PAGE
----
Hello! My name is Edie Eckhart and I’m eleven years old. I’m a little bit different. I have a disability called cerebral palsy, so I talk slowly and fall over a lot. It’s never really bothered me because I’ve never known anything else.
Edie Eckhart is Excited with a capital E to start secondary school with her best friend Oscar – the fish to her chips, the bananas to her custard. But when she and Oscar are put into different tutor groups on their first day, Edie is devastated. Who will play secret hangman with her in class? Who will she eat sausage rolls with?
But while she’s plotting her reunion with Oscar, she accidentally gets cast as the lead in the school play. As Edie discovers a passion for performance, she also finds new friendships, talents, and dreams. After all, it’s easy to shine on and off the stage when you’re Amazing with a capital A.
A sparky middle grade series from TV comedian Rosie Jones. Perfect for fans of Jacqueline Wilson and Dork Diaries.
Where to start?!
The writing of Edie is great, she is so funny and confident. Her ‘voice’ is perfect for an 11 (nearly 12!!) year old. She is carefree, strong, and not held back because of her disability. She does seem to fly off the handle a little, but, she admits when she is wrong and apologises! She expresses the common thoughts and emotions of young people starting Secondary School and the changes they encounter. We see Edie begin to grow up and find herself, her strengths, and her place in life, realising that actually, she doesn’t need to be like everyone else or necessarily fit in. She discovers new hobbies, friends, and love interests.
I love that the book is written in diary format, it feels like you are right there experiencing it all with Edie and not just viewing her life from a distance. The story is laugh-out-loud funny, with great one-liners and comments that make you think ‘yep, because it’s TRUE’! There is just the right amount of angst and cringe, it is fully relatable to teens/pre-teens.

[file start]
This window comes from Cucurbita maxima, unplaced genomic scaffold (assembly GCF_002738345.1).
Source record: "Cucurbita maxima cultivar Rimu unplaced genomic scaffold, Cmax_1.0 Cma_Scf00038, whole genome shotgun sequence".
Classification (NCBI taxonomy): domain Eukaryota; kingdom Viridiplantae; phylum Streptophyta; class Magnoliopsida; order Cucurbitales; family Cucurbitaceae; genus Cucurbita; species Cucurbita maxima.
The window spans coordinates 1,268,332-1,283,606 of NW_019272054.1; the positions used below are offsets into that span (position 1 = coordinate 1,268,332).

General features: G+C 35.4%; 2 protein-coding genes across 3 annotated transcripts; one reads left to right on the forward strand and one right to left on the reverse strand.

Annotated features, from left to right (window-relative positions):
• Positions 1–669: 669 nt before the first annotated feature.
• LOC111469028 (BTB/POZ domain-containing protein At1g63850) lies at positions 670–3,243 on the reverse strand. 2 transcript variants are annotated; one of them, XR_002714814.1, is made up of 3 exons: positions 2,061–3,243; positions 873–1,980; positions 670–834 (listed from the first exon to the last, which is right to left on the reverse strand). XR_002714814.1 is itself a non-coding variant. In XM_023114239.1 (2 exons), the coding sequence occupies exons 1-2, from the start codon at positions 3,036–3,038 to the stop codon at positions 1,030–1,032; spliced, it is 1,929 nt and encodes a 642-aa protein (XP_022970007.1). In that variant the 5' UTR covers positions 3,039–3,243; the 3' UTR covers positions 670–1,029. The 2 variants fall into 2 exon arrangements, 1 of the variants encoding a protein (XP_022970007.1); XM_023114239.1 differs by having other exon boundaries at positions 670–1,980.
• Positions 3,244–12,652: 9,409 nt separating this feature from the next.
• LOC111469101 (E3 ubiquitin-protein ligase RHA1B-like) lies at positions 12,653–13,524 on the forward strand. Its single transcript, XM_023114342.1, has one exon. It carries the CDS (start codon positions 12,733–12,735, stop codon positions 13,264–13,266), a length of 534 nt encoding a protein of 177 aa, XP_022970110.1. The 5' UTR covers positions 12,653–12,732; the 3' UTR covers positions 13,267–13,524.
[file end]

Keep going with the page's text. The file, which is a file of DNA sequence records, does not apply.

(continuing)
I would recommend this book for everyone, including parents/teachers/adults of all kinds. There are excellent jokes that will make you giggle too, Clare Balding and Alan Carr both feature (lol), you’ll have to read the book to find out more!
The book contains excellent disability, LGBTQ, young carer, and sausage roll/pizza/Maccy D’s representation throughout. Jokes aside, so many positive elements feature casually and as the norm (as in life, and as it should be). This is exactly the kind of writing we need for children today, funny, bold, inclusive.
Recommend for all aged 8 and over! Will be getting a copy for our school library!
Rosie Jones is a British stand-up comedian who has written for multiple panel shows, and has appeared as a guest on The Last Leg, 8 Out of 10 Cats, and Hypothetical. Rosie often incorporates her cerebral palsy into her comedic style. She was awarded second place in the Leicester Mercury’s New Comedian of the Year in 2018, and her star has been on the rise ever since. Rosie has written for Sex Education and hosts the podcast Daddy Look at Me with Helen Bauer. Rosie can’t wait to be a children’s author – Jaqueline Wilson is her personal hero!